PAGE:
Ferrari left top-tier at Le Mans in 1973
Italian automaker will enter the new Hypercar class starting in 2023
Ferrari has announced a return to the top tiers of sports car racing, with the start of its new Le Mans Hypercar program that will see the prancing horse in the FIA World Endurance Championship’s top class for the first time in 50 years.
The Italian automaker last competed in the top tier of the World Sports Car Championship back in 1973, losing interest, along with other automakers, when the Group 6 Prototype class was merged into the Group 5 Sports Car Class, limiting engines to 3.0L. Though of course, Ferrari has continued to compete in the top levels of sports car racing in lower classes.
This new series, shortened to LMH, begins this year and allows teams to compete for overall FIA WEC and 24 Hours of Le Mans victory. The cars in the class, which was designed to help reduce competition costs after Audi and Porsche bowed out of the previous class, allows for free engine design, though they must be production-based and there are limits on the energy recovery system. Maximum power is set at 670 hp (500 kW), and at least 20 production versions of the cars, which are expected to be roadgoing car based, must be built over a two year period.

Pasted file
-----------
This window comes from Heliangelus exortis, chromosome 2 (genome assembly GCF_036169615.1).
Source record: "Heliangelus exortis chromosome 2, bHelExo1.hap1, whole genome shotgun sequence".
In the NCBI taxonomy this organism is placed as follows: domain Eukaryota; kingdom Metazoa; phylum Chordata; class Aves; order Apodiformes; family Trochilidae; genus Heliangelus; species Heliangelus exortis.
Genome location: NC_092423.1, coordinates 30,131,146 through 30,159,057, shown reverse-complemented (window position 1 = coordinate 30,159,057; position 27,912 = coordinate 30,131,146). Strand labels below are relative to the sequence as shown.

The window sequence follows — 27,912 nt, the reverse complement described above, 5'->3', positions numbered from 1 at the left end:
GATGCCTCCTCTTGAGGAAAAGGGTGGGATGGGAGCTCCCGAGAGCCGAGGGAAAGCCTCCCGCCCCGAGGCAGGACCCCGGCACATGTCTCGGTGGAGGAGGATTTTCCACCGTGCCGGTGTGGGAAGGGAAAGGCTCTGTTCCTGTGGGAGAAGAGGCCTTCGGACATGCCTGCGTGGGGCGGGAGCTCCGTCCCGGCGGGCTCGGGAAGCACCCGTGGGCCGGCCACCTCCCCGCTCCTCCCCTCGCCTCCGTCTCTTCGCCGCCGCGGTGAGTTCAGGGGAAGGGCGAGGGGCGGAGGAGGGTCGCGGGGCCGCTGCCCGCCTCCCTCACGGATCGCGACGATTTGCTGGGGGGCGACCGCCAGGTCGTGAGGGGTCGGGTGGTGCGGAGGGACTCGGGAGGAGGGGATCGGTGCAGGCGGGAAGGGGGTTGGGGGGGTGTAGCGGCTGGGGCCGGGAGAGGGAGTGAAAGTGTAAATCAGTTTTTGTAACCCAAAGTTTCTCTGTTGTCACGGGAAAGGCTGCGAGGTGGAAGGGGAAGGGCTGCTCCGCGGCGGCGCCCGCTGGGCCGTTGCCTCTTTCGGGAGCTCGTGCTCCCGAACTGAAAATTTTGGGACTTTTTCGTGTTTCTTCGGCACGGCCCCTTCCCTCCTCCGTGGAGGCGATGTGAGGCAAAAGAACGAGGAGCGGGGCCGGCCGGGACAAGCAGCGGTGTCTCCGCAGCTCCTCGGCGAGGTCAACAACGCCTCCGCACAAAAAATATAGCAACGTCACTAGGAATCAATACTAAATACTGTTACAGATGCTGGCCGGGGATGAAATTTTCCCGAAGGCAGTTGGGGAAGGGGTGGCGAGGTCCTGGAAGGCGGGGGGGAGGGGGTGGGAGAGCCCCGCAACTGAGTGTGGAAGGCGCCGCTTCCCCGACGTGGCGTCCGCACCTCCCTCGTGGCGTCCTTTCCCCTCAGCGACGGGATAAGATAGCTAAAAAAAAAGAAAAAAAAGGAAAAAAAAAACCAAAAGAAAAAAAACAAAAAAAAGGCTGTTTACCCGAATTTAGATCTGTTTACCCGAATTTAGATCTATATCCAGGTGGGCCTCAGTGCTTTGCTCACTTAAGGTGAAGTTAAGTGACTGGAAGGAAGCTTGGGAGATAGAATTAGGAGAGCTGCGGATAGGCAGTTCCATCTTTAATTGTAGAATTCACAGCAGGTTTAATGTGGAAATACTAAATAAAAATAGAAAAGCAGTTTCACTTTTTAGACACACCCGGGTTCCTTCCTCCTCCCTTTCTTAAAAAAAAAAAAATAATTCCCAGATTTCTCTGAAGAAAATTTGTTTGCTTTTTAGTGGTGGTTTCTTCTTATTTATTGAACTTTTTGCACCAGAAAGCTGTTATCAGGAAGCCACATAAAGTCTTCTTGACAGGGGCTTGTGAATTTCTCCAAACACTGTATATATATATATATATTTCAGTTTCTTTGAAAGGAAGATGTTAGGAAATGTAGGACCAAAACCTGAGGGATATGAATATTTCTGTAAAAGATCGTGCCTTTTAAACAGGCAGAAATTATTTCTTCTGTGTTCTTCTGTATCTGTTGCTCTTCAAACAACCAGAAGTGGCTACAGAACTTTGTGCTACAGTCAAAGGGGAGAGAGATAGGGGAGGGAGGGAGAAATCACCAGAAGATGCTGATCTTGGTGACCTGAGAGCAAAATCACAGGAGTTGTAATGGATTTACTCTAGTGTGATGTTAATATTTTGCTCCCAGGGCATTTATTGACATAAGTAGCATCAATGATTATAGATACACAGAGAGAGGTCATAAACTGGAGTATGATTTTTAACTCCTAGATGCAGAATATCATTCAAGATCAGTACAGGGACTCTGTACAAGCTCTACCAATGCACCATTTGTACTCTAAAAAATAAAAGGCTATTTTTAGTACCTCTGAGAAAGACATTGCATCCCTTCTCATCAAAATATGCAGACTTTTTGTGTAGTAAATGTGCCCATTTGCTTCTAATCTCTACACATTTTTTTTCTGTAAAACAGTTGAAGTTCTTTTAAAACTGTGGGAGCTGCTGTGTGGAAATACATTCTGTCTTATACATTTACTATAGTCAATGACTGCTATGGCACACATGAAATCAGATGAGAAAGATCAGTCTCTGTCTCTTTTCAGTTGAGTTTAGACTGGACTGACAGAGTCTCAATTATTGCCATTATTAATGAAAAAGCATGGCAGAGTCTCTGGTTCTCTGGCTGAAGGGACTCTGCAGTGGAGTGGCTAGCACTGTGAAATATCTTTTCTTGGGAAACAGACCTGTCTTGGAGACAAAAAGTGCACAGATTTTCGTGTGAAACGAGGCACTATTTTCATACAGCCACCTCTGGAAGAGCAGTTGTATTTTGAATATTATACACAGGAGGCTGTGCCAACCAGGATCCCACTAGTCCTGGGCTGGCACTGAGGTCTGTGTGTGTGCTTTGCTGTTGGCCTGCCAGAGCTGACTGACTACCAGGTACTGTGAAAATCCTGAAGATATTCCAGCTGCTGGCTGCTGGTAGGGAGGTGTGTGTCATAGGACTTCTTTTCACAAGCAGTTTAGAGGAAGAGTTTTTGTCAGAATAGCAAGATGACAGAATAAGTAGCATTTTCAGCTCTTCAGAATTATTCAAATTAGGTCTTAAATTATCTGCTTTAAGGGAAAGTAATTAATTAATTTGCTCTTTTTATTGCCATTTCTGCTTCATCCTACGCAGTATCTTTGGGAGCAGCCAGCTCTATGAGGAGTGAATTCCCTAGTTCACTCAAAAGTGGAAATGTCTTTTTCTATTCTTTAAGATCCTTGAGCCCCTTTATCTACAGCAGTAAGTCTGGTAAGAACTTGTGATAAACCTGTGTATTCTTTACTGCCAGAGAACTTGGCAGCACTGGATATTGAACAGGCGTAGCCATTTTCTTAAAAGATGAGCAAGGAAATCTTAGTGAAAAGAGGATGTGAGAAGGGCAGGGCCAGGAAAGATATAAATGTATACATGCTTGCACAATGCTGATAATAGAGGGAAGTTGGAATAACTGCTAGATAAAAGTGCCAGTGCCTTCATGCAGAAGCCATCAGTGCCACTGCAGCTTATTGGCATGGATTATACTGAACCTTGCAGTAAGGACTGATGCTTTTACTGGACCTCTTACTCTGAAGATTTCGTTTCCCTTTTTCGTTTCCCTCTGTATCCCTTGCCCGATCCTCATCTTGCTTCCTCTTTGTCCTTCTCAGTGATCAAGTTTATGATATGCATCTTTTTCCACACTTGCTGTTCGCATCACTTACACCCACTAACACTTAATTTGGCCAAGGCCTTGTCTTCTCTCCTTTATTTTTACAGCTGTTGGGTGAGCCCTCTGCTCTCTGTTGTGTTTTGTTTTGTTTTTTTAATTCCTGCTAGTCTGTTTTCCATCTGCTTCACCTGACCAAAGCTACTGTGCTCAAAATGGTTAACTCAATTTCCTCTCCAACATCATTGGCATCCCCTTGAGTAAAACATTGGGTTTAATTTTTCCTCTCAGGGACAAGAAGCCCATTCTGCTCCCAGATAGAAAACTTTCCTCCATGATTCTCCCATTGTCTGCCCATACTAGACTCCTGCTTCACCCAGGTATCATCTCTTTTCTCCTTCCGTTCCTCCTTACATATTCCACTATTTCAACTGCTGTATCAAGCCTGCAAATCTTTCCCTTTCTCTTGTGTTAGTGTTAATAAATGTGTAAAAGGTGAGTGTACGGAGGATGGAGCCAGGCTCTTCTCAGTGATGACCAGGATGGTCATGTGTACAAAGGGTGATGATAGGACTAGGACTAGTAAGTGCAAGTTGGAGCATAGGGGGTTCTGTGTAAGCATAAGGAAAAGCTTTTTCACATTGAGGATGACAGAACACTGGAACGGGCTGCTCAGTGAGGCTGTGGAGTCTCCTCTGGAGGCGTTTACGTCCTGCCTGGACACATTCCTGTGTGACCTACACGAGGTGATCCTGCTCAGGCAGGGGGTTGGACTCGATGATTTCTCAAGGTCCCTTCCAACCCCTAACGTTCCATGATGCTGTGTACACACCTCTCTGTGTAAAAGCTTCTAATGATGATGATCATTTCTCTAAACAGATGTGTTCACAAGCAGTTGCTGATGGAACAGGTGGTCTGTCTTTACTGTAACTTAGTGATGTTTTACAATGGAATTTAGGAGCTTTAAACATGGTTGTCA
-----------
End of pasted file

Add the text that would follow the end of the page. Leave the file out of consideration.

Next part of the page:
“In over 70 years of racing, on tracks all over the world, we led our closed-wheel cars to victory by exploring cutting-edge technological solutions: innovations that arise from the track and make every road car produced in Maranello extraordinary. With the new Le Mans Hypercar programme, Ferrari once again asserts its sporting commitment and determination to be a protagonist in the major global motorsport events,” said Ferrari President John Elkann.
More details will be coming, including the name of the car, and if it’s based on a current Ferrari road car. The automaker says design and simulation have already started.